Work performed from the beginning of the project to the end of the period covered by the report and main results achieved so far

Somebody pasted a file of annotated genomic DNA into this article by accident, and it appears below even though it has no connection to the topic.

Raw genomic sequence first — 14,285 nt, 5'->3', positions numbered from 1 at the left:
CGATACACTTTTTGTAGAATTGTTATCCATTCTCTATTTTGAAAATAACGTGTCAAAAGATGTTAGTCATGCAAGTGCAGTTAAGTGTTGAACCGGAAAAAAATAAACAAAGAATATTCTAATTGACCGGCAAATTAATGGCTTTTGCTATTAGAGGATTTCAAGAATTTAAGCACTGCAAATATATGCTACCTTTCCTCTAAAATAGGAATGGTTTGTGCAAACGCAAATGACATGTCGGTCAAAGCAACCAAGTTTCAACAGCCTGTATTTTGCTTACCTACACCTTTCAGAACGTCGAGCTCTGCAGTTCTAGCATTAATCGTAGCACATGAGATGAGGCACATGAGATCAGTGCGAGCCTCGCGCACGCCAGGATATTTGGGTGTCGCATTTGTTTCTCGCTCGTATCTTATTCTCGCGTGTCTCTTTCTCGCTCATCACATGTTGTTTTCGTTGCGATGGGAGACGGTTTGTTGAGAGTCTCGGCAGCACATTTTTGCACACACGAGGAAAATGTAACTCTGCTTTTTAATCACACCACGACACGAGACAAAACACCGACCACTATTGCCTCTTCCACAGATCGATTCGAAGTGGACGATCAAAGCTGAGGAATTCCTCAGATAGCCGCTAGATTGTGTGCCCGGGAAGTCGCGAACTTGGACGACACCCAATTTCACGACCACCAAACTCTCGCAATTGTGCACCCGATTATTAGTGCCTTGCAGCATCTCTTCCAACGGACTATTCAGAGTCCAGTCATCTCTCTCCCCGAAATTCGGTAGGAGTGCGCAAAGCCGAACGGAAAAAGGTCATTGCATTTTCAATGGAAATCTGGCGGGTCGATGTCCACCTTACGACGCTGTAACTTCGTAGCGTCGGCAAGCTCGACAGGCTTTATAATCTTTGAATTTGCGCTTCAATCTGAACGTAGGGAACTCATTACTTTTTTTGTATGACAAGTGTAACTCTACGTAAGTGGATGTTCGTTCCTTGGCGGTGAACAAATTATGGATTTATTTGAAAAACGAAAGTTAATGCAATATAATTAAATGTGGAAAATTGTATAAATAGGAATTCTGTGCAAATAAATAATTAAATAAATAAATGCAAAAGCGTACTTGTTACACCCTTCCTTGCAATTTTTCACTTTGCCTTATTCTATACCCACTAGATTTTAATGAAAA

The study area was the Catalonia region, north-eastern Spain. Aboveground fungal diversity data was obtained from the thorough monitoring of sporocarps in 133 permanent experimental and sample plots representing the main forest ecosystems (i.e., pure and mixed Quercus ilex, Pinus halepensis, P. nigra, P. sylvestris, P. pinaster and P. uncinata stands) throughout the study area with a wide range of variation in terms of stand structure, climatic conditions, soil characteristics, topography, and forest management intensity. All the sporocarps have been inventoried weekly during the main fruiting season (i.e., from August to December). Belowground fungal diversity data was obtained from high-throughput DNA sequencing based on soil sampling conducted 4 times per year. The precipitation at lower altitudes was the most influential driver in explaining fungal dynamics whilst temperature was more influential in higher altitudes. The fungal models obtained were forecasted for the frame of future climate change scenarios, predicting changes in fungal dynamics that may affect key ecosystem services such as carbon sinks and mushroom yields. Forest management practices could become a proper tool for increasing the resistance and resilience of the forests in the face of the expected global change. The upscaling of the project data with other worldwide data serve to demonstrate a positive relationship between productivity and diversity of the forest ecosystems. All the results were disseminated to the different target publics using specific channels. The scientific community was addressed by scientific publications and conference and workshop participation, while forest managers and policy makers were the main target when we published technical reports and divulgative publications. The MultiFUNGtionality results were voiced to the general public using media channels (TV or newspapers) as well as conferences and exhibitions.